In Greek mythology, Thyestes (Θυέστης) was the son of Pelops, King of Olympia, and Hippodamia and father of Pelopia and Aegisthus. Thyestes and his twin brother, Atreus, were exiled by their father for having murdered their half-brother, Chrysippus, in their desire for the throne of Olympia. They took refuge in Mycenae, where they ascended to the throne upon the absence of King Eurystheus, who was fighting the Heracleidae. Eurystheus had meant for their lordship to be temporary; it became permanent due to his death in conflict.
Atreus (Thyestes' brother and King of Mycenae) vowed to sacrifice his best lamb to Artemis. Upon searching his flock, however, Atreus discovered a golden lamb which he gave to his wife, Aerope, to hide from the goddess. She gave it to her lover, Thyestes (also Atreus' brother), who then convinced Atreus to agree that whoever had the lamb should be king. Thyestes produced the lamb and claimed the throne.
Atreus retook the throne using advice he received from Hermes. Thyestes agreed to give the kingdom back when the sun moved backwards in the sky, a feat that Zeus accomplished. Atreus retook the throne and banished Thyestes.
Atreus then learned of Thyestes' and Aerope's adultery and plotted revenge. He killed Thyestes' sons and cooked them, save their hands and heads. He served Thyestes his own sons and then taunted him with their hands and heads. This is the source of modern phrase "Thyestean Feast," or one at which human flesh is served.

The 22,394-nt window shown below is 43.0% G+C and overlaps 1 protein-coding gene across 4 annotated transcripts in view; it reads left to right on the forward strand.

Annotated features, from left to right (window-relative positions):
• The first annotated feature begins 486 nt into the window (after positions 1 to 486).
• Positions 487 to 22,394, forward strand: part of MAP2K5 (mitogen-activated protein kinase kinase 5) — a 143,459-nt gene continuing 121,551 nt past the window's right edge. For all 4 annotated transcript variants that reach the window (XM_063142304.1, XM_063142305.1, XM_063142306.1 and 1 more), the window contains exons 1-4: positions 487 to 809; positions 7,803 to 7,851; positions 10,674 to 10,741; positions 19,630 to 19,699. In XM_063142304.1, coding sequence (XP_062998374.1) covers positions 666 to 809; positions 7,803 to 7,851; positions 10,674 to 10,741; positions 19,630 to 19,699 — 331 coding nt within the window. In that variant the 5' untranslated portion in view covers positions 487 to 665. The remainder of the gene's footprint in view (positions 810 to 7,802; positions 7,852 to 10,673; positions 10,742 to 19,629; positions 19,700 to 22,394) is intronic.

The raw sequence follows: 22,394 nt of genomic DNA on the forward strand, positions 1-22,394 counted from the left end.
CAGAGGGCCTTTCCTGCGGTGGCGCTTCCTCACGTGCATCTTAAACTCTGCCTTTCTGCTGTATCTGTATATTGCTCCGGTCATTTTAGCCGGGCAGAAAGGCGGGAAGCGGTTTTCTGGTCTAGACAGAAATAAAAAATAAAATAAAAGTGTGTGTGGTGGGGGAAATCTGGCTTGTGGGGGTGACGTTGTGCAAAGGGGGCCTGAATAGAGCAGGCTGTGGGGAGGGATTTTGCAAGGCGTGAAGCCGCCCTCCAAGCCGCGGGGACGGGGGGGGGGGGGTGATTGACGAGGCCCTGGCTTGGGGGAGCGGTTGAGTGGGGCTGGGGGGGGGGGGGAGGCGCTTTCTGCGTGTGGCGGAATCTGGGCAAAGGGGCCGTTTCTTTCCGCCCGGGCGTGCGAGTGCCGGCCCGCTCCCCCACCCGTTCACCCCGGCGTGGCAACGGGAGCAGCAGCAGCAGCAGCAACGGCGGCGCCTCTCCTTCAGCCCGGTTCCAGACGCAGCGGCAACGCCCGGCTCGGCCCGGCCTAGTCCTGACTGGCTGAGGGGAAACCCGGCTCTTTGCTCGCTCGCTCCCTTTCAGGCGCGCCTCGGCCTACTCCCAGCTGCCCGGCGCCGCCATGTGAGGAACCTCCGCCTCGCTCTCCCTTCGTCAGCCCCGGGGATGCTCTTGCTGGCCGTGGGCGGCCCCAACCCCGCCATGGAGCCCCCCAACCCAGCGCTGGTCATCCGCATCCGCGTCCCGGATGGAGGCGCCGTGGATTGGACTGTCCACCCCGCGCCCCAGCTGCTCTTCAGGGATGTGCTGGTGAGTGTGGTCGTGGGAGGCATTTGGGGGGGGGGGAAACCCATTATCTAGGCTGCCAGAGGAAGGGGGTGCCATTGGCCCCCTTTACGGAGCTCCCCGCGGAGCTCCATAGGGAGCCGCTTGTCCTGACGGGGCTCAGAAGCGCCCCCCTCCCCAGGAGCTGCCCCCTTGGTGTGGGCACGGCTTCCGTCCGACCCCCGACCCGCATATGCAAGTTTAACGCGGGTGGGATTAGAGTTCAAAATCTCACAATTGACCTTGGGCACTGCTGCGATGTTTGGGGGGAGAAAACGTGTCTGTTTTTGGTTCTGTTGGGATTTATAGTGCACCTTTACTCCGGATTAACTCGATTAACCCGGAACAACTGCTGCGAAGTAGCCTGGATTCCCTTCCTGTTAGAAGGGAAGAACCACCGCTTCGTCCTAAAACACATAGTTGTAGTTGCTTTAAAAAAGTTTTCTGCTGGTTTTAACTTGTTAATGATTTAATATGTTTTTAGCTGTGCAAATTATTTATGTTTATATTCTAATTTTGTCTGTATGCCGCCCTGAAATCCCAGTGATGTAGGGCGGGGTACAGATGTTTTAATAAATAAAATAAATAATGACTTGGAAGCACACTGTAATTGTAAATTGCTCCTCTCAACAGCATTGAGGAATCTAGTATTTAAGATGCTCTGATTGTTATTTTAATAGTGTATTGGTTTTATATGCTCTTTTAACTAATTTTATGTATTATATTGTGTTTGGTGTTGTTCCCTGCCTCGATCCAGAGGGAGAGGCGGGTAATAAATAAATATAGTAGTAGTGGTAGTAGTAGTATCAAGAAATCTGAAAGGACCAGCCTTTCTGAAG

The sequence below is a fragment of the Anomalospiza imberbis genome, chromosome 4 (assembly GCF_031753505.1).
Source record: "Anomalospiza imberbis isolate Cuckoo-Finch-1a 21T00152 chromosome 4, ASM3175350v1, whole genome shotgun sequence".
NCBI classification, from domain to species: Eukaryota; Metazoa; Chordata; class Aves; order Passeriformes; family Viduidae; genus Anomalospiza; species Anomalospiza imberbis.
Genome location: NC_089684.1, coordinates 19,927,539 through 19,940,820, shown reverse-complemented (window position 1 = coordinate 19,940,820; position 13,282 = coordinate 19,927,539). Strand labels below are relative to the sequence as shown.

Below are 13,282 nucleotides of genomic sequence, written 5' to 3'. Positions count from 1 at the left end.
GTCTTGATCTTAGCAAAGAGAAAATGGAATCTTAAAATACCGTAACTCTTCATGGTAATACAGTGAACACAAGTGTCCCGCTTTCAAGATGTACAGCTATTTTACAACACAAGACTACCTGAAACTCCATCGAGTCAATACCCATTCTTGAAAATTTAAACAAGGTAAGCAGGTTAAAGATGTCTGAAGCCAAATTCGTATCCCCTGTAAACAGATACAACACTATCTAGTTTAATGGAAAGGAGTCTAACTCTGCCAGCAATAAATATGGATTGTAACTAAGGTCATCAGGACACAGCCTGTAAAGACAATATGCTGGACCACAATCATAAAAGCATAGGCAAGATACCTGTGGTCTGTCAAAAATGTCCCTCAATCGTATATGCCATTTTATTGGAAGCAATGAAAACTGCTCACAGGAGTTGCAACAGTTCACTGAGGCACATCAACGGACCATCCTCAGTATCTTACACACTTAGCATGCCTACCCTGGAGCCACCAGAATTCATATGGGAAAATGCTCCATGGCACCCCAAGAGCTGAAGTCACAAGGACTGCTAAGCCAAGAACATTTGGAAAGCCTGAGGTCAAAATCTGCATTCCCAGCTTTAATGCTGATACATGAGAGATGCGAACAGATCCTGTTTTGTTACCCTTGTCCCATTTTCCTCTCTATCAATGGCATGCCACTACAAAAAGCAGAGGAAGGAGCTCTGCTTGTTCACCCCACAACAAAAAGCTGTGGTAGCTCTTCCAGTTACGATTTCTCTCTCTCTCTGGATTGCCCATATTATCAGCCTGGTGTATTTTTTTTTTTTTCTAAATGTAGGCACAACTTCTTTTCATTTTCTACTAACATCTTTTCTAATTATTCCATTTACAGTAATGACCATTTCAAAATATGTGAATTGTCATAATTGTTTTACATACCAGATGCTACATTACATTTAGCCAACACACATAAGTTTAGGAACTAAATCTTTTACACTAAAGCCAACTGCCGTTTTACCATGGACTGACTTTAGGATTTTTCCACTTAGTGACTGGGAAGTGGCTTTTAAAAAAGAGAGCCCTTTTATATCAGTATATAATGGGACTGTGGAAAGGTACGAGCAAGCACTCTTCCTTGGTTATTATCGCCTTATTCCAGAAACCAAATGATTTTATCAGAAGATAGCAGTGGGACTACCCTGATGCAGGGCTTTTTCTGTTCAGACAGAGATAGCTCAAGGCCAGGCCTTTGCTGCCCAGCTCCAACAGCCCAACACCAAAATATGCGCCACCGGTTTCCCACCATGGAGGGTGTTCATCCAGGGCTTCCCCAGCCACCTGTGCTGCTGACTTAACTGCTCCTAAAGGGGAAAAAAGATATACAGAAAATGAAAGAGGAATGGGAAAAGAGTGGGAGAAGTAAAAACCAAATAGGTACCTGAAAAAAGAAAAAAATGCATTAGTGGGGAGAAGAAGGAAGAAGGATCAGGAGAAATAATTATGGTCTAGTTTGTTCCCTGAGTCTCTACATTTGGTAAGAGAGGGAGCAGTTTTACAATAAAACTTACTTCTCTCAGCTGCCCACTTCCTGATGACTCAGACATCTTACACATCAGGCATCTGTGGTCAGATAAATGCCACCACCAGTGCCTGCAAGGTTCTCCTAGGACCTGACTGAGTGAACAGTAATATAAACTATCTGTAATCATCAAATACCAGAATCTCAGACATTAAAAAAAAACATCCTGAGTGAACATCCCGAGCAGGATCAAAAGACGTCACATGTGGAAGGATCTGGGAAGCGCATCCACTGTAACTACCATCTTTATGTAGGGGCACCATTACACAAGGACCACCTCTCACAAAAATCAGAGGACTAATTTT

An oracle then advised Thyestes that, if he had a son with his own daughter (Pelopia), that son would kill Atreus. Thyestes did so and the son, Aegisthus, did kill Atreus. However, when Aegisthus was first born, he was abandoned by his mother, ashamed of her incestuous act. A shepherd found the infant Aegisthus and gave him to Atreus, who raised him as his own son. Only as he entered adulthood did Thyestes reveal the truth to Aegisthus, that he was both father and grandfather to the boy and that Atreus was his uncle. Aegisthus then killed Atreus.
While Thyestes ruled Mycenae, the sons of Atreus, Agamemnon and Menelaus, were exiled to Sparta. There, King Tyndareus accepted them as the royalty that they were. Shortly after, he helped brothers return to Mycenae to overthrow Thyestes, forcing him to live in Cytheria. As a token of good will and allegiance, King Tyndareus offered his daughters to Agamemnon and Menelaus as wives, Clytemnestra and Helen respectively.
When Agamemnon left Mycenae for the Trojan War, Aegisthus seduced his wife, Clytemnestra, and the couple plotted to kill her husband upon his return. They succeeded, killing Agamemnon and his new concubine, Cassandra. Clytemnestra and Aegisthus had three children: Aletes, Erigone, and Helen, who died as an infant.
Seven or eight years after the death of Agamemnon, Agamemnon's son Orestes returned to Mycenae and, with the help of his cousin Pylades and his sister Electra, killed both their mother, Clytemnestra, and Aegisthus.
Tired of the bloodshed, the gods exonerated Orestes and declared this the end of the curse on the house of Atreus, as described in Æschylus' play The Eumenides.
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